Decide on a project you want to do

Learning about embedded software development is, ultimately, best done with access to hardware.

But don’t just rush out and buy something, think of a project first once you’re feeling comfortable with some programming basics.

Is there a problem you want to solve? Or something you always wondered if it’s possible to automate in some way? Have you wanted a simple electronic device and wondered how you could make it yourself?

Pick your project and then research it, from hardware through to software.

Arduinos are a good beginner microcontroller board

An Arduino is often a good place to start for exploration and there are readily available projects. The Arduino Project Hub (which can be arranged by difficulty) has good projects, though you might want to check out the Tutorials homepage first.

You’ll still need a separate system, a development environment, to write the code for the Arduino. The system you develop on could be a standard PC or even a single board computer like a Raspberry Pi 4.

It’s also worth starting to learn about schematics as they’re also a key part of developing for embedded systems. The book Arduino for Dummies does have sections exploring schematics and electrical safety.

A few more pieces of equipment you’ll need

You need more than just a microcontroller and a PC to develop your first embedded projects. You’ll also need things like:

  • A digital multimeter (DMM)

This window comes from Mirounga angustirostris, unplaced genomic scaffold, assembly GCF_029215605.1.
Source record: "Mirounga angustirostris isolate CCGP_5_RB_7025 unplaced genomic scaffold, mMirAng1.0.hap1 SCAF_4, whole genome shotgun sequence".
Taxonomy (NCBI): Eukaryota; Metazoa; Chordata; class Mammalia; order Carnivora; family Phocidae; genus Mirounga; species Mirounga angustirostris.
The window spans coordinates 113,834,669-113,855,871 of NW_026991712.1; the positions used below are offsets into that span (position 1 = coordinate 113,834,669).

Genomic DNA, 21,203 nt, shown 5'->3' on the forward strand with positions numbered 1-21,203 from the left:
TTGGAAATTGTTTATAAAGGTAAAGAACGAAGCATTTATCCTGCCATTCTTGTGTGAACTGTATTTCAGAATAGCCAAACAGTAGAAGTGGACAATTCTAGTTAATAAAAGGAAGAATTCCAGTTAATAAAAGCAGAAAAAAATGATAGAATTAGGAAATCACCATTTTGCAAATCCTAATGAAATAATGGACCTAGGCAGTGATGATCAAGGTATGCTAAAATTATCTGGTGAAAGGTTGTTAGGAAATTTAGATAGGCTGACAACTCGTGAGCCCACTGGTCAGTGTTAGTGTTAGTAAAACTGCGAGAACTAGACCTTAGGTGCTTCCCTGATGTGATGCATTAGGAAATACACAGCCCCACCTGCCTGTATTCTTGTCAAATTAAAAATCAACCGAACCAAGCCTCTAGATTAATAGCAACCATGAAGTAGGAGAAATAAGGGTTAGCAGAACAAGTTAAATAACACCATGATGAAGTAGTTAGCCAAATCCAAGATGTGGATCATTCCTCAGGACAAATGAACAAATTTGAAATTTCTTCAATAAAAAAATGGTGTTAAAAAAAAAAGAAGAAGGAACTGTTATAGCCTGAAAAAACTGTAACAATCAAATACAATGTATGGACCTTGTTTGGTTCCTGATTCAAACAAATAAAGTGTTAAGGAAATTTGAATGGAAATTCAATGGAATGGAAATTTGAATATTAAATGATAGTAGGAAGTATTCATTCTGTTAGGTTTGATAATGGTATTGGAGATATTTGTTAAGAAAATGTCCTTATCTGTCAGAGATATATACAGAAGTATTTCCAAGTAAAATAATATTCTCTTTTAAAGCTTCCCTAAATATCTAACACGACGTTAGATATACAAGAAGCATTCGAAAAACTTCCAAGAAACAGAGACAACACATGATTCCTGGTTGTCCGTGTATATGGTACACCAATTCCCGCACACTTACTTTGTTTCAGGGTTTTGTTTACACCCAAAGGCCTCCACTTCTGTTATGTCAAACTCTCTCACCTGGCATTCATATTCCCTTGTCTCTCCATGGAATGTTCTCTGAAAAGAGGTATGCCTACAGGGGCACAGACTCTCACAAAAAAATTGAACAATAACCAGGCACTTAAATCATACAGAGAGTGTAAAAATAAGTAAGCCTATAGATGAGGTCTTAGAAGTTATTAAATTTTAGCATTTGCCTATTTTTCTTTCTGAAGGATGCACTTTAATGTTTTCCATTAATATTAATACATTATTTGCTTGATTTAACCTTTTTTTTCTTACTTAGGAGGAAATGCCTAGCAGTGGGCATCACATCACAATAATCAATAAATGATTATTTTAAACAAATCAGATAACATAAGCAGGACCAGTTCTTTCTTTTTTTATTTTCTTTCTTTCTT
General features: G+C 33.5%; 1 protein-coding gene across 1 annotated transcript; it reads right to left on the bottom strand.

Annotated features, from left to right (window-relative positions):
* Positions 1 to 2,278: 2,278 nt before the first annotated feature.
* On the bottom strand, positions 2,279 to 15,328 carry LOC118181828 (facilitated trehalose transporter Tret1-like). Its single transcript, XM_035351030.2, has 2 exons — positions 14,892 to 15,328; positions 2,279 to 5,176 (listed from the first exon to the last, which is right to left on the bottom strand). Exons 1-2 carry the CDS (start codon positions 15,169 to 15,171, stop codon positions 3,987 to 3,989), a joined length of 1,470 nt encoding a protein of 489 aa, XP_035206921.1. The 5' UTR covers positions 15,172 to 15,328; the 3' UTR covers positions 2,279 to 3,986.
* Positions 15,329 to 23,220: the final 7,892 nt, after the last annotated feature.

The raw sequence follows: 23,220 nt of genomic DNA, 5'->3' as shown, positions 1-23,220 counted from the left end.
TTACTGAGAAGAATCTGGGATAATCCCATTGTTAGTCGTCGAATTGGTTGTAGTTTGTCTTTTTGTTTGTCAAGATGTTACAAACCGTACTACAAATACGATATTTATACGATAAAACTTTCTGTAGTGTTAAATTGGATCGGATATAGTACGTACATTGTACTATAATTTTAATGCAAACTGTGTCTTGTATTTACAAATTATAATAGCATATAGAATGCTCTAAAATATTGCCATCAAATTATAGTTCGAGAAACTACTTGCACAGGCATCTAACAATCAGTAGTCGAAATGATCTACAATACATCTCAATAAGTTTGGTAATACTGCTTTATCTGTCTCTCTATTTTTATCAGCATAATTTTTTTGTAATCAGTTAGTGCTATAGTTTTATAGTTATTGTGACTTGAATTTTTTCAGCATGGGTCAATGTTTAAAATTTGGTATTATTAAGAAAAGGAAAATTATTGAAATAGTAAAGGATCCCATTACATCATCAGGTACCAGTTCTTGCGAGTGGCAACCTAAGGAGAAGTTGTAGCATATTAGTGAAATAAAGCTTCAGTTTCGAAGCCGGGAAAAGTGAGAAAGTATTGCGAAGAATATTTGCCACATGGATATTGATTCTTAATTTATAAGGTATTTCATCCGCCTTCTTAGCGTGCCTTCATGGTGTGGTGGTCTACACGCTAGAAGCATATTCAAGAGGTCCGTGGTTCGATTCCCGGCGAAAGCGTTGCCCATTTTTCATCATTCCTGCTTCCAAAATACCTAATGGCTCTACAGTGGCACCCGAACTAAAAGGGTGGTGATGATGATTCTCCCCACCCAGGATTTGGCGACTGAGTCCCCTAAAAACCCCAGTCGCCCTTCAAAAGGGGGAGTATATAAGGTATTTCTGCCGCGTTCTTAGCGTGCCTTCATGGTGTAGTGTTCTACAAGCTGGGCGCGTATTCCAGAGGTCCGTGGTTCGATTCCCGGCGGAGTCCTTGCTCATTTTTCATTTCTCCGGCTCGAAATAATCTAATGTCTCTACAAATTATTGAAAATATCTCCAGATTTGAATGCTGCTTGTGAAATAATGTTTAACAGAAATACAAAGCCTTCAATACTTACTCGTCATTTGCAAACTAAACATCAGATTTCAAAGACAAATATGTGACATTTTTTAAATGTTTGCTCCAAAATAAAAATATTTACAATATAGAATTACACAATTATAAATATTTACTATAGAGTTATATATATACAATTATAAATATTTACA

• A surge protected power outlet (a gang)
  • Breadboards
  • Resistors
  • LEDs
  • Batteries
  • Jumper wires
  • Electrical tape

Much of this will depend on your project requirements, and they’ll likely list further bits you’ll need to do a project.

A note on soldering: don’t attempt it unless you’ve read up on clear safety guidance and how-tos, plus have the right personal protective equipment (PPE). RS Components (and this is not an endorsement) have a beginner’s guide to soldering on their site.

Going further

Once you’ve built up your skills on something like an Arduino, you’ll want to graduate to a microcontroller board that is used in actual embedded devices.

You could invest in a STM32 Discovery Kit. A lot of our client projects are developed for STM32 microcontrollers.

Alternatively, the Curiosity Development Boards from Microchip are a possibility. We’ve also worked on Microchip microcontrollers for client projects.

Happy learning

We hope this post has given you some ideas about how to start your embedded programming journey.

(Again, pet ownership is not a pre-requisite to working at Bluefruit.)

And if you’d like to know when we’re recruiting for software development roles, sign up to our recruiting mailing list (below). Our careers page lists current open roles.